Role of immune mechanisms in induction of HIV-1 broadly neutralizing antibodies.
Although antibodies can be elicited by HIV-1 infection or immunization, those that are broadly neutralizing (bnAbs) are undetectable in most individuals, and when they do arise in HIV-1 infection, only do so years after transmission. Until recently, the reasons for difficulty in inducing such bnAbs have been obscure. Recent technological advances in isolating bnAbs from rare patients have increased our knowledge of their specificities and features, and along with gene-targeting studies, have also begun uncovering evidence of immunoregulatory roadblocks preventing their induction. One crucial avenue towards developing an effective HIV-1 vaccine is to harness this emerging information into the rational design of immunogens and formulation of adjuvants, such that structural and immunological hurdles to routinely eliciting bnAbs can be overcome.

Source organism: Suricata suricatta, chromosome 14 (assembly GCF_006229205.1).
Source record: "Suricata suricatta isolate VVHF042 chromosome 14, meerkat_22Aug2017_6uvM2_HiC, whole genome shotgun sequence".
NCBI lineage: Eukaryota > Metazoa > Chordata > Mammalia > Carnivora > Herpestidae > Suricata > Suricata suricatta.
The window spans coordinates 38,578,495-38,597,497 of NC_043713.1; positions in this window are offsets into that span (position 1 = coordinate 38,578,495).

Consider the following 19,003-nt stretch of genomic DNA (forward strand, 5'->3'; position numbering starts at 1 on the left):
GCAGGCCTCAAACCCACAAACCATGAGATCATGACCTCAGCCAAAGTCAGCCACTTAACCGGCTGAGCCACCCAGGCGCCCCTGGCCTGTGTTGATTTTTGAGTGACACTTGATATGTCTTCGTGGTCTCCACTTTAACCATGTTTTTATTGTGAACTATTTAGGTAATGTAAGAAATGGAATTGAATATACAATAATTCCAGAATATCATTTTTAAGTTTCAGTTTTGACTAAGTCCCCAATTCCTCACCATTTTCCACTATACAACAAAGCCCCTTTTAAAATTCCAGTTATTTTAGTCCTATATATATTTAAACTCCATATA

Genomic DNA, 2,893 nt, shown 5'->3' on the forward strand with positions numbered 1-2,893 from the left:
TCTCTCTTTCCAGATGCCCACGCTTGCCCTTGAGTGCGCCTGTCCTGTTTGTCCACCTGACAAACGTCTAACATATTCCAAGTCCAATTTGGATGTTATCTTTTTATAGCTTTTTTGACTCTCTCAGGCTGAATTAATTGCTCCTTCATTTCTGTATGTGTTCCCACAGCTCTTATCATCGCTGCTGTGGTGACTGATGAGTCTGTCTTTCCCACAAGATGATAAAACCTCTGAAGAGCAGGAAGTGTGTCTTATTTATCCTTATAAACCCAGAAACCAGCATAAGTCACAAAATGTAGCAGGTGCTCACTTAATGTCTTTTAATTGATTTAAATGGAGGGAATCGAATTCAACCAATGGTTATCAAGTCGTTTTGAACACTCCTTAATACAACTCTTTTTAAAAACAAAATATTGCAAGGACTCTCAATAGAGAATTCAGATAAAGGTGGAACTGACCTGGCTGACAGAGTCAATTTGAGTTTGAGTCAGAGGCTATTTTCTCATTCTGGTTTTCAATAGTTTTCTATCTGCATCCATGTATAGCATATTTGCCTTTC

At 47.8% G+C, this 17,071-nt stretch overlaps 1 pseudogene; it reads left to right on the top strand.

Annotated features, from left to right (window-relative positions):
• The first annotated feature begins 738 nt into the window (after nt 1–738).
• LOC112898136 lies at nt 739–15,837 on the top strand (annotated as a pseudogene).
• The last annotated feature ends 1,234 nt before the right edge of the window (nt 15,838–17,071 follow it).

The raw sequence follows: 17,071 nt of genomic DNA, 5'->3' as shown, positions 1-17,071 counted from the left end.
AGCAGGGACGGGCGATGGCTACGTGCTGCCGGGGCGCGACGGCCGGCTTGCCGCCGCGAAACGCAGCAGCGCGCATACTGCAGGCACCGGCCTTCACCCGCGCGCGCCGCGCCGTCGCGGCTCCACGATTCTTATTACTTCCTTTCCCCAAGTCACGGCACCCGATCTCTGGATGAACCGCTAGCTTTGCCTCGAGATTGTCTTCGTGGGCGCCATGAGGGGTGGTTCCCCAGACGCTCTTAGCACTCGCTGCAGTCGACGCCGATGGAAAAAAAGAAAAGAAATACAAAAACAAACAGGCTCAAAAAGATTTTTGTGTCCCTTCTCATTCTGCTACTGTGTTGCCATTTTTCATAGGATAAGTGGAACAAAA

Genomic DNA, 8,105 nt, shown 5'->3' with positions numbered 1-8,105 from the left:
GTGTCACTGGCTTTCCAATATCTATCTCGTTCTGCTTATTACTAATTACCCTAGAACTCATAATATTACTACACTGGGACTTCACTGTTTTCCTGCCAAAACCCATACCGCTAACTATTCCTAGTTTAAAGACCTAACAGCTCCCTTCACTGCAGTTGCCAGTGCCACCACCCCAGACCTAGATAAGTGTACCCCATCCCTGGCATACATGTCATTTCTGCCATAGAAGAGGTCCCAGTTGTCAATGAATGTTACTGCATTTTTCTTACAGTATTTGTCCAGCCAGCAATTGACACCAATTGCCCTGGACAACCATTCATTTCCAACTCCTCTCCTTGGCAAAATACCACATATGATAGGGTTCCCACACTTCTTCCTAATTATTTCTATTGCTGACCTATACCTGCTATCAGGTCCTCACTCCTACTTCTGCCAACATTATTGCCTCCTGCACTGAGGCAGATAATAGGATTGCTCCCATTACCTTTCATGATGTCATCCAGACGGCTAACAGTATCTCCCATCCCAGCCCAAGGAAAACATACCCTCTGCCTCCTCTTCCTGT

Verkoczy, L; Kelsoe, G; Moody, MA; Haynes, BF
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